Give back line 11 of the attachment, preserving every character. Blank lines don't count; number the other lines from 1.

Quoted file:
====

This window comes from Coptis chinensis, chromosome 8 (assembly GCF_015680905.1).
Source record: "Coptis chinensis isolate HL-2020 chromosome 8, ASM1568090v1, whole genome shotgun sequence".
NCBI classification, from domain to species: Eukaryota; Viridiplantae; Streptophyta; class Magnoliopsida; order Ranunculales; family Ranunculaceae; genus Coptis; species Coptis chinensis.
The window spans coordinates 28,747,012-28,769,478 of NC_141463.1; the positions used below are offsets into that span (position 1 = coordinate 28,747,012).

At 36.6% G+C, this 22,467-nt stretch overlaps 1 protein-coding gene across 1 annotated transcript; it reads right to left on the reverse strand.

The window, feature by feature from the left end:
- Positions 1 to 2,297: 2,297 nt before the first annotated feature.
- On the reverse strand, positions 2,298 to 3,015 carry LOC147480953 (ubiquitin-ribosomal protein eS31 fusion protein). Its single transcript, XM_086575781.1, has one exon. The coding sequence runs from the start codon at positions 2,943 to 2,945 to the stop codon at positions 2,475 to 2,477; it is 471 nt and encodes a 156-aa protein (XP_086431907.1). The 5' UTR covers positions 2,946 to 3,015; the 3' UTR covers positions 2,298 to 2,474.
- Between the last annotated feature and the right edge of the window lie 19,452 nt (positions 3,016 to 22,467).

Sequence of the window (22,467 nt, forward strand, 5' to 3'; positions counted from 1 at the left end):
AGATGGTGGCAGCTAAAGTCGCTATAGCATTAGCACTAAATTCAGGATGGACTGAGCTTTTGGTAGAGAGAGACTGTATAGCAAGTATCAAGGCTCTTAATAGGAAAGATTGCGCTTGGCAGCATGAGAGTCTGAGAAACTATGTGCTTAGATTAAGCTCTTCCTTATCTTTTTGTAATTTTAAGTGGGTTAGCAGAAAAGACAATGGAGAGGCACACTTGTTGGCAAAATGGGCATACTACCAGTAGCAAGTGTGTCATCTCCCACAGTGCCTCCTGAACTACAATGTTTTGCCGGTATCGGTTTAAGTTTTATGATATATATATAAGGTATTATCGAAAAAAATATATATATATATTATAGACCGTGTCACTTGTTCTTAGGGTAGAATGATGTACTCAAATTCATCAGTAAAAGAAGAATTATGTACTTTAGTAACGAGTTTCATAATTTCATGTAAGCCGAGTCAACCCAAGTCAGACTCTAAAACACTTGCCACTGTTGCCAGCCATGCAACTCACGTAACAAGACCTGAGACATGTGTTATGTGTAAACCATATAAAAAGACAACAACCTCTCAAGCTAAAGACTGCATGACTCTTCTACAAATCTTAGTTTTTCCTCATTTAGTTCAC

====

AGATGGTGGCAGCTAAAGTCGCTATAGCATTAGCACTAAATTCAGGATGGACTGAGCTTTTGGTAGAGAGAGACTGTATAGCAAGTATCAAGGCTCTTAATAGGAAAGATTGCGCTTGGCAGCATGAGAGTCTGAGAAACTATGTGCTTAGATTAAGCTCTTCCTTATCTTTTTGTAATTTTAAGTGGGTTAGCAGAAAAGACAATGGAGAGGCACACTTGTTGGCAAAATGGGCATACTACCAGTAGCAAGTGTGTCATCTCCCACAGTGCCTCCTGAACTACAATGTTTTGCCGGTATCGGTTTAAGTTTTATGATATATATATAAGGTATTATCGAAAAAAATATATATATATATTATAGACCGTGTCACTTGTTCTTAGGGTAGAATGATGTACTCAAATTCATCAGTAAAAGAAGAATTATGTACTTTAGTAACGAGTTTCATAATTTCATGTAAGCCGAGTCAACCCAAGTCAGACTCTAAAACACTTGCCACTGTTGCCAGCCATGCAACTCACGTAACAAGACCTGAGACATGTGTTATGTGTAAACCATATAAAAAGACAACAACCTCTCAAGCTAAAGACTGCATGACTCTTCTACAAATCTTAGTTTTTCCTCATTTAGTTCAC